BILLINGS, Mont. – While Americans head to the polls on Election Day during National Native American Heritage month, groups in Montana look to engage Native Americans in building political and personal power to address local community challenges.
Western Native Voice, a non-profit, non-partisan organization in Billings continues to work to increase Native American participation and engagement in voting and self-determination.
Native Americans faced centuries of struggle before acquiring full U.S. citizenship and legal protection of their voting rights.
A lot of what Native Americans face today is issues with new legislation and voter access as the 7% population of Montana identifying as American Indian or Alaska Native lives almost evenly split between rural tribal nations and urban areas.
According to historian at the Library of Congress, the Snyder Act of 1924 admitted Native Americans born in the U.S. to full U.S. citizenship.
Though the Fifteenth Amendment, passed in 1870, granted all U.S. citizens the right to vote regardless of race, it wasn't until the Snyder Act that Native Americans could enjoy the rights granted by this amendment.
Even with the passing of the citizenship bill, Native Americans were still prevented from participating in elections because the Constitution left it up to the states to decide who has the right to vote.
After the passage of the 1924 citizenship bill, it still took over 40 years for all fifty states to allow Native Americans to vote.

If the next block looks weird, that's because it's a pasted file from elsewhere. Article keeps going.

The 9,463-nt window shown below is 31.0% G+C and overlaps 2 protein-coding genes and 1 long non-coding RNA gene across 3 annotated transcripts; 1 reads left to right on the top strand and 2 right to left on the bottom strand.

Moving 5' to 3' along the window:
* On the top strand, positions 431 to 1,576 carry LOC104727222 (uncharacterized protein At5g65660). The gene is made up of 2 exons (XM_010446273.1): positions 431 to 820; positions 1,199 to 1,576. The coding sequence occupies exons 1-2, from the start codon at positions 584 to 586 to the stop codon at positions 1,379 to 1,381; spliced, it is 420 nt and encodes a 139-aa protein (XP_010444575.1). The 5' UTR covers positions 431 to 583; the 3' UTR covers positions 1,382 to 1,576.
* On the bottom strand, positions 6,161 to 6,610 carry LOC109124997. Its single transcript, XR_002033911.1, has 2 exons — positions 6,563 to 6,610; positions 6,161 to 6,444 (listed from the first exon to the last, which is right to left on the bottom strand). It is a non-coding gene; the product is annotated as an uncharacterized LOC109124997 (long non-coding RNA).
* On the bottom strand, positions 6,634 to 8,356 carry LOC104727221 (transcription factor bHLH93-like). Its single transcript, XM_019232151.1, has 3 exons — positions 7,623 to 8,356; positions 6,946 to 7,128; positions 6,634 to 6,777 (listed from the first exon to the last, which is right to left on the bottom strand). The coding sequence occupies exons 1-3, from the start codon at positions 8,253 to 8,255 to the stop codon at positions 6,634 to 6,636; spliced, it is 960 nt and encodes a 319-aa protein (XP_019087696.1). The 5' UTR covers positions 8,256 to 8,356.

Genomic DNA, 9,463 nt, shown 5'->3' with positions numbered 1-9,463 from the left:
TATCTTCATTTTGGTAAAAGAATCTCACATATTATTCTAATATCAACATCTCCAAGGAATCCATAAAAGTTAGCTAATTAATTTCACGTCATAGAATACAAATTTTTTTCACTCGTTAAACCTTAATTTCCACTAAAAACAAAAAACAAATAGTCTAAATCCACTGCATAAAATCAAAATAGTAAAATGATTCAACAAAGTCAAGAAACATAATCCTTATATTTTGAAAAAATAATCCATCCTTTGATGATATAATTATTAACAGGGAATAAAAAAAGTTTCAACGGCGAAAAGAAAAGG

Back in July 2021, Montana tribal leaders met with Vice President Kamala Harris voicing their concerns about some legislation which could create obstacles for rural reservation voters such as HB 176 ending same day voter registration on election day.
“People like to go in-person and vote at their local polling location, sometimes because of you know moving around or maybe they didn’t vote in the last couple of elections, and we're placed on an inactive list, they’re not really notified as best as can be,” Western Native Voice Deputy Director Ta’jin Perez said.
In the last year, 18 states put new laws into place in an attempt to make elections more secure; however, some say those laws could make it more difficult for certain groups of Americans to cast their vote.
Perez referenced HB 530 and the end of organized ballot collection in places like rural reservations, redistricting in Indian country for the second Montana U.S. House of Representatives seat and new rules when it comes to using identification and an address to register to vote which some rural reservation voters do not have.
You can learn more about Western Native Voice and all of their online resources here.